The Doors Every #Writer Must Choose Between

The Doors Every
Writer Must Choose Between
by Allen Arnold
Every writer enters into their creative
gifting through one of two doors.
Door #1 is With God.
Door #2 is Without God.
If this were a multiple-choice test, the
answer would be pretty simple. 100% of us would check the box labeled Door #1.
The problem is – Door #2 draws an enormous
amount of actual traffic. I believe that’s because humans like formulas,
techniques, and measurable goals they can set, control and achieve. And Door #2
thrives on those aspects.
The only way to enter Door #2 is through self-effort.
This door focuses almost exclusively on tangible, external performance metrics
such as hitting a daily word count or increasing social media buzz. Validation
comes through what is achieved – awards, number of books sold, ranking on
Amazon, or growth of one’s tribe. Yet God never confines himself to formulas or
human expectations.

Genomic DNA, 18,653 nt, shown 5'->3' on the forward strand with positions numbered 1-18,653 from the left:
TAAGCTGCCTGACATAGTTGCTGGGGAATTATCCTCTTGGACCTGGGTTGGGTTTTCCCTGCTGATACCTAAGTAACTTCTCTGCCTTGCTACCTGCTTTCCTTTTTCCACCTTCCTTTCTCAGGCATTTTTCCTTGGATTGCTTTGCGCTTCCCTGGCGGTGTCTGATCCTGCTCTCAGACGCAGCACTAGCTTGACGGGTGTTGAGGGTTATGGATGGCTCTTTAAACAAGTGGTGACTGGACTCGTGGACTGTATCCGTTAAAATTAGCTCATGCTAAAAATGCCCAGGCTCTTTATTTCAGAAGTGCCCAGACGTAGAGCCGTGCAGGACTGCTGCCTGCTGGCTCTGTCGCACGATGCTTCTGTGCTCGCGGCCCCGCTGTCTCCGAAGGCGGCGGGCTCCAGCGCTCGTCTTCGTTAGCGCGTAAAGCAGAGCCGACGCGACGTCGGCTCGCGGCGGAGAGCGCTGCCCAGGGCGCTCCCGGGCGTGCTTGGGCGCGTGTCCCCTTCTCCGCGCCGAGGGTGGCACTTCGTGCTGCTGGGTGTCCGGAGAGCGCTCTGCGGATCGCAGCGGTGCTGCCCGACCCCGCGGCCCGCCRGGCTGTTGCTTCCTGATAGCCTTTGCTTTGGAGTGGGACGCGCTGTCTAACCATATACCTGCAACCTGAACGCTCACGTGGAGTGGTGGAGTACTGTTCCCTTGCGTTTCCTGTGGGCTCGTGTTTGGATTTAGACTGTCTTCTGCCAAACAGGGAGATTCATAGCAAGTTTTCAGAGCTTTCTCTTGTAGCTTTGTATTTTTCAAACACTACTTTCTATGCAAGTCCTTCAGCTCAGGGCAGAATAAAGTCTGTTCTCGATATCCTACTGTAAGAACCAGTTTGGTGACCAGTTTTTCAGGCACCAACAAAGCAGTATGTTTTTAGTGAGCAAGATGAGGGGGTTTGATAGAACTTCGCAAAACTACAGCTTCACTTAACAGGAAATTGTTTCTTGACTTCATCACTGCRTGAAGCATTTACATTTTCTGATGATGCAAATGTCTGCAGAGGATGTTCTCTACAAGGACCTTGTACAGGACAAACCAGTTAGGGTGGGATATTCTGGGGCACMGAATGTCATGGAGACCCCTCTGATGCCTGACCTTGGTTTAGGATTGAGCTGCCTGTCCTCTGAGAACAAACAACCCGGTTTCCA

None of Door #2’s external measurements are
inherently wrong. But let’s be honest, people can achieve them without God. In
fact, sometimes we get so busy with all the things associated with Door #2  because we believe they are the keys to our
success. And in those moments, it’s hard to tell when God has left the building
because our eyes are no longer on him.
A sure sign of spending too much time at Door
#2 is you regularly find yourself overwhelmed, disheartened, or burnt-out as a
writer. You either are consumed by your desire for success or feel like a complete
failure…sometimes both in the same hour. Unfortunately, those are the fruits
of self-effort.
On the other hand, the only way to enter Door
#1 is with God. It involves the
internal, mysterious, unpredictable path of entering the creative playground
with him. Signs of spending most of your time at Door #1 is that you take your
cues from God more than the market, you savor the writing time with him each
day, and you sense his purpose and pleasure in what you are doing.
Door #1 doesn’t always lead to commercial
success. In fact, that’s not even the focus of this door. But it does lead to
your transformation as you spend time creating with the Creator. And it is the
only way your writing will ever have eternal value. Remember – the reason God
gave you the gift of writing wasn’t so you could write books about him or for
him. It’s so you could write books with
And here’s a secret. If you start each day